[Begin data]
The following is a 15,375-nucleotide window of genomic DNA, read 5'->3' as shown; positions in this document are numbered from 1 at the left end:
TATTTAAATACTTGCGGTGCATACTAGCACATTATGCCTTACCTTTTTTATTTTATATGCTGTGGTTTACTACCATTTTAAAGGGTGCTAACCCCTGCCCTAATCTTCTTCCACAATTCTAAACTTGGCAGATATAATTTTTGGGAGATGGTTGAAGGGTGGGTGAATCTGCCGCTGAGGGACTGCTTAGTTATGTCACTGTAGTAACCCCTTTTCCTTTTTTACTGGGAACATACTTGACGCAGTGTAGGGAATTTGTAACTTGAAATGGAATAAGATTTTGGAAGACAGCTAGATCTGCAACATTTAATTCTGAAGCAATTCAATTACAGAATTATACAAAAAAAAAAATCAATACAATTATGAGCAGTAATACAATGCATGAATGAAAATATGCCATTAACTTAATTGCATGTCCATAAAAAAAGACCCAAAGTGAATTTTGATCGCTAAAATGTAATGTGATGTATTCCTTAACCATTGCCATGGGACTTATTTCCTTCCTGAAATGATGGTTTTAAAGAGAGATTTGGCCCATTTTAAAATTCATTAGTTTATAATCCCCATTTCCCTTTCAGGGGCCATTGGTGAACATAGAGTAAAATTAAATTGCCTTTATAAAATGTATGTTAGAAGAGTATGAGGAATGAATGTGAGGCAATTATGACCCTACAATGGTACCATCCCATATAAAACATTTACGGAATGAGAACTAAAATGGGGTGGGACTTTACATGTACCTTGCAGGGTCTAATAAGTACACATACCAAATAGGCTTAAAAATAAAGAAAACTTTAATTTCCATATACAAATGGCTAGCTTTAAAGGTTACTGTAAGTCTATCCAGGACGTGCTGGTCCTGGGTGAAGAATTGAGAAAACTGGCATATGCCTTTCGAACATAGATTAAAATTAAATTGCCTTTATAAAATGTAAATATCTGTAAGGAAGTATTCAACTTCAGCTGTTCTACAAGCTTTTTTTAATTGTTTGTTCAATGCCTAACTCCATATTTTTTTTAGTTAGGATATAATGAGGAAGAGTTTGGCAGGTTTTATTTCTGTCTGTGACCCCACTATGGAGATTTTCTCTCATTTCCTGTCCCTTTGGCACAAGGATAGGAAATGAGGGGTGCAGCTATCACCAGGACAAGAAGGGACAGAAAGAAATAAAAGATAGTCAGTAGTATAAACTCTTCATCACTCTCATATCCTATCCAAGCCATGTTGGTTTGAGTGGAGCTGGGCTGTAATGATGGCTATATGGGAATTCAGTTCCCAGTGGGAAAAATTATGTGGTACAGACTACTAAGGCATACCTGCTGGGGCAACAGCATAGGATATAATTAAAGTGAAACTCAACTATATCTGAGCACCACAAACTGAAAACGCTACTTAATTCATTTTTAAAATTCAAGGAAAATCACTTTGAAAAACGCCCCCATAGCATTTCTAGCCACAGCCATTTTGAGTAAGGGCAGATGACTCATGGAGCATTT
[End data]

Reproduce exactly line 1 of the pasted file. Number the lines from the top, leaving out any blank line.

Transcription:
The following is a 15,375-nucleotide window of genomic DNA, read 5'->3' as shown; positions in this document are numbered from 1 at the left end: